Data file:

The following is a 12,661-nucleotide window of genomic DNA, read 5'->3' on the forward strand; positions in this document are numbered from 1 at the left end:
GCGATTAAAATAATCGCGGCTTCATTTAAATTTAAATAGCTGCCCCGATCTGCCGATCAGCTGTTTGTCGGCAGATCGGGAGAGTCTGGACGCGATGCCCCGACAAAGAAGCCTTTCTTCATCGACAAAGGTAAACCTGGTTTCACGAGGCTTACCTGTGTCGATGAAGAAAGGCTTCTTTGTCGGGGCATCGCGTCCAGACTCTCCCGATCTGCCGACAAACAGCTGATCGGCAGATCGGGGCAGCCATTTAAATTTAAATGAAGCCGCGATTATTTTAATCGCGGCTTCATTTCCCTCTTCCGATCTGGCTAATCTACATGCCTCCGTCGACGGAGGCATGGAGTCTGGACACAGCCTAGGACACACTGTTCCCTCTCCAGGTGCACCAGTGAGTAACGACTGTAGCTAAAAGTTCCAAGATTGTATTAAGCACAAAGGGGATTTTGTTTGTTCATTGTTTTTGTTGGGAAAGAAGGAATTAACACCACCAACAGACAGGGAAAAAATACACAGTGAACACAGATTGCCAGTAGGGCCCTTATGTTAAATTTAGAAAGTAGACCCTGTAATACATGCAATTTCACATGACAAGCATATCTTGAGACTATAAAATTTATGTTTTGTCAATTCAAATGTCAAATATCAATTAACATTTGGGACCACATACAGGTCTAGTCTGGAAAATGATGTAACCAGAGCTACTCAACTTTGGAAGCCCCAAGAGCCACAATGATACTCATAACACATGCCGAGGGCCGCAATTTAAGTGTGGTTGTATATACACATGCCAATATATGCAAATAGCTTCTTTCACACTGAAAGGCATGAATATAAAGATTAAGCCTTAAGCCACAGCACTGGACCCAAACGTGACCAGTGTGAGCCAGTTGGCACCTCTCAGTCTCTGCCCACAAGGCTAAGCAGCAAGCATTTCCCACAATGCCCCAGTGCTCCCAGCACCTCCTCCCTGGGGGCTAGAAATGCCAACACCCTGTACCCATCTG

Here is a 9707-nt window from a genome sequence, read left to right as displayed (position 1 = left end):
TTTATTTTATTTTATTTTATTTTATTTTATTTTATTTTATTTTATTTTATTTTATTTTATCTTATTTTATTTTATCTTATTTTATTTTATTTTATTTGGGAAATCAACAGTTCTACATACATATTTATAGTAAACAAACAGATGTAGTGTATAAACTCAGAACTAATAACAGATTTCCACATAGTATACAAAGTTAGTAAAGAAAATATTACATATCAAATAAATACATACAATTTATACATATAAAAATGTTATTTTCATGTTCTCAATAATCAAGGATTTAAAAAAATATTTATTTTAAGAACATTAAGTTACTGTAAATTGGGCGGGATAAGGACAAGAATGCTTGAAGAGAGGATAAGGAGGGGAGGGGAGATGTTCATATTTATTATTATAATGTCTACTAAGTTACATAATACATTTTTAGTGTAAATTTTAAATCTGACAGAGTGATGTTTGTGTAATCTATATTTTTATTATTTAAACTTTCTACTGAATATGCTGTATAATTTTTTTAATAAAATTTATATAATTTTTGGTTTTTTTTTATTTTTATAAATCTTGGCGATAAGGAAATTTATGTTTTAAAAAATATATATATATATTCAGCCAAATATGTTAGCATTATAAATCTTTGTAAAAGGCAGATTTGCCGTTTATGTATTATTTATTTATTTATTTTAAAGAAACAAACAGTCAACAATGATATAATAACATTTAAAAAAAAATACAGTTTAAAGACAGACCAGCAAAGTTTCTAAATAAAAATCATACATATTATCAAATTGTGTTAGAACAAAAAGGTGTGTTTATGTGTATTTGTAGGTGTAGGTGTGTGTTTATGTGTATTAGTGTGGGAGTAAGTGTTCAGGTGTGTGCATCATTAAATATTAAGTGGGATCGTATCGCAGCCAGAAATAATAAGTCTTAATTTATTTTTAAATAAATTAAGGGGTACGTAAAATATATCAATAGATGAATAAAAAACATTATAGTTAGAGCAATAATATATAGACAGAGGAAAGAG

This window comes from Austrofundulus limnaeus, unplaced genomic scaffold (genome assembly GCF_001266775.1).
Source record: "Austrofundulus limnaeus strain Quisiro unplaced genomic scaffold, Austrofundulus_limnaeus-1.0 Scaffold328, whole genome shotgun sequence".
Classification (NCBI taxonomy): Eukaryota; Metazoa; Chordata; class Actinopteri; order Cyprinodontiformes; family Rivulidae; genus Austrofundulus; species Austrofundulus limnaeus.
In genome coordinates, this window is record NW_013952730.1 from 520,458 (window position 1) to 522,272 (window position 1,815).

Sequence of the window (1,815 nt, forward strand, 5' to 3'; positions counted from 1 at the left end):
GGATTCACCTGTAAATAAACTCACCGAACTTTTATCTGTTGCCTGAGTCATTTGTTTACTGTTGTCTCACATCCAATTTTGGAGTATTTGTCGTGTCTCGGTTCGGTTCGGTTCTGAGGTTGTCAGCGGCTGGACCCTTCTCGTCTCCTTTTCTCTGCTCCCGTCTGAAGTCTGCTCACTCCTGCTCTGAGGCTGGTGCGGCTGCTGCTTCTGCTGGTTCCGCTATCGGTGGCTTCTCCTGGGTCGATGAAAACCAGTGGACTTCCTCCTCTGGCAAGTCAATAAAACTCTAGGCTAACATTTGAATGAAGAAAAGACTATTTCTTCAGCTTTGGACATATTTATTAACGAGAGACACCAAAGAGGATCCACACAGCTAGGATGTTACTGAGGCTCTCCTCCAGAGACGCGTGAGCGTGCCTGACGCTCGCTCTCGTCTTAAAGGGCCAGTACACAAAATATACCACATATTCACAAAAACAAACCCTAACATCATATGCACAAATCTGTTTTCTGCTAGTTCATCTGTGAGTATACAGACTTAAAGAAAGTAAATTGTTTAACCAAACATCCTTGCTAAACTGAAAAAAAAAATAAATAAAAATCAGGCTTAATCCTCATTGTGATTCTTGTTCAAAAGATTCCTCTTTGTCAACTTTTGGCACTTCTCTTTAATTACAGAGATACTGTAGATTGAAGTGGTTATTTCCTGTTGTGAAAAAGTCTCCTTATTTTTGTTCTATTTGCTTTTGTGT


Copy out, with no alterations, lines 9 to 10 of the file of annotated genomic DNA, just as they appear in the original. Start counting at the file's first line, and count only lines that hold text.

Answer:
Sequence of the window (1,815 nt, forward strand, 5' to 3'; positions counted from 1 at the left end):
GGATTCACCTGTAAATAAACTCACCGAACTTTTATCTGTTGCCTGAGTCATTTGTTTACTGTTGTCTCACATCCAATTTTGGAGTATTTGTCGTGTCTCGGTTCGGTTCGGTTCTGAGGTTGTCAGCGGCTGGACCCTTCTCGTCTCCTTTTCTCTGCTCCCGTCTGAAGTCTGCTCACTCCTGCTCTGAGGCTGGTGCGGCTGCTGCTTCTGCTGGTTCCGCTATCGGTGGCTTCTCCTGGGTCGATGAAAACCAGTGGACTTCCTCCTCTGGCAAGTCAATAAAACTCTAGGCTAACATTTGAATGAAGAAAAGACTATTTCTTCAGCTTTGGACATATTTATTAACGAGAGACACCAAAGAGGATCCACACAGCTAGGATGTTACTGAGGCTCTCCTCCAGAGACGCGTGAGCGTGCCTGACGCTCGCTCTCGTCTTAAAGGGCCAGTACACAAAATATACCACATATTCACAAAAACAAACCCTAACATCATATGCACAAATCTGTTTTCTGCTAGTTCATCTGTGAGTATACAGACTTAAAGAAAGTAAATTGTTTAACCAAACATCCTTGCTAAACTGAAAAAAAAAATAAATAAAAATCAGGCTTAATCCTCATTGTGATTCTTGTTCAAAAGATTCCTCTTTGTCAACTTTTGGCACTTCTCTTTAATTACAGAGATACTGTAGATTGAAGTGGTTATTTCCTGTTGTGAAAAAGTCTCCTTATTTTTGTTCTATTTGCTTTTGTGT